Modern zoos are increasingly viewed as educational facilities, with informal education programmes attempting to engage with visitors through a wide variety of methods. A ‘touch table’ consists of two collapsible tables which display a variety of artefacts to the public. This study investigated visitor engagement with touch tables alongside types of conversations being initiated by visitors. Covert observations recorded the type of groups visiting, their dwell time, perceived engagement level and the types of interactions and conversations they were initiating at the touch table. Dwell time was affected by the season, member of staff present, type of group visiting the touch table and engagement level of the group. Engagement level was also affected by group type. Longer average dwell time and higher engagement levels were displayed at a long-established touch table location, whereas more visitors engaged at the touch table when it was at a new location with predicted high footfall. Here, 68.3% of visitors initiated ‘surface level’ conversation, 27.2% initiated ‘deeper level’ conversation and 89.6% initiated ‘other’ conversation. This study resulted in touch table offerings being adapted to further increase their effectiveness as an informal education tool and to suggests ways in which touch tables can continue in a post COVID-19 world.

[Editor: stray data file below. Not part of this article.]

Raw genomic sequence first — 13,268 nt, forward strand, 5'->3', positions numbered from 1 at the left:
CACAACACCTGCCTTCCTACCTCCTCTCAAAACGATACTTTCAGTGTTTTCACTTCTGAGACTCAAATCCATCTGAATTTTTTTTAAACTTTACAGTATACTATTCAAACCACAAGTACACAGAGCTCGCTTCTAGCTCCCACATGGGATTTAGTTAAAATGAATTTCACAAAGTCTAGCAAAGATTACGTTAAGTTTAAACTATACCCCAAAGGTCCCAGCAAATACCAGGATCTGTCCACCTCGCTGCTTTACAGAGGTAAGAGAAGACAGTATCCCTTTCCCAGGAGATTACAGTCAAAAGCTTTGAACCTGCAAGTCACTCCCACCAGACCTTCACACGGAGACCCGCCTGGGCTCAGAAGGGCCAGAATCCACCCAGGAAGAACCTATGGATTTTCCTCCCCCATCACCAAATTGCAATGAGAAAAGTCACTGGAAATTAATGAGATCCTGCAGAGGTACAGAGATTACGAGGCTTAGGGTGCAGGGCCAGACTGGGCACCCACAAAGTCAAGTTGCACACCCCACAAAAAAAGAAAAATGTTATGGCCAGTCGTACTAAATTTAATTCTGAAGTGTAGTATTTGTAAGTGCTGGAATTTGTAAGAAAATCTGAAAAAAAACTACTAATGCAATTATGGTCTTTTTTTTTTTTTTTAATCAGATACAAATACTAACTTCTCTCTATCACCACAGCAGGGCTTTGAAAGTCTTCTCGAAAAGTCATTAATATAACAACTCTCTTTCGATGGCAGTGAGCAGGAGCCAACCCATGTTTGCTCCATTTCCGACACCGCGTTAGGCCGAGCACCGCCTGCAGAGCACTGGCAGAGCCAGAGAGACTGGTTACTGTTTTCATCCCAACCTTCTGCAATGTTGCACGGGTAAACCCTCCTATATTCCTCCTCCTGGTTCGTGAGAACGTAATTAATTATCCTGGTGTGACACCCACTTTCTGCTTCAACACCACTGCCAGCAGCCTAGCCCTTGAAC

This is an open access article distributed under the Creative Commons Attribution License
which permits unrestricted use, distribution, and reproduction in any medium, provided the original work is properly cited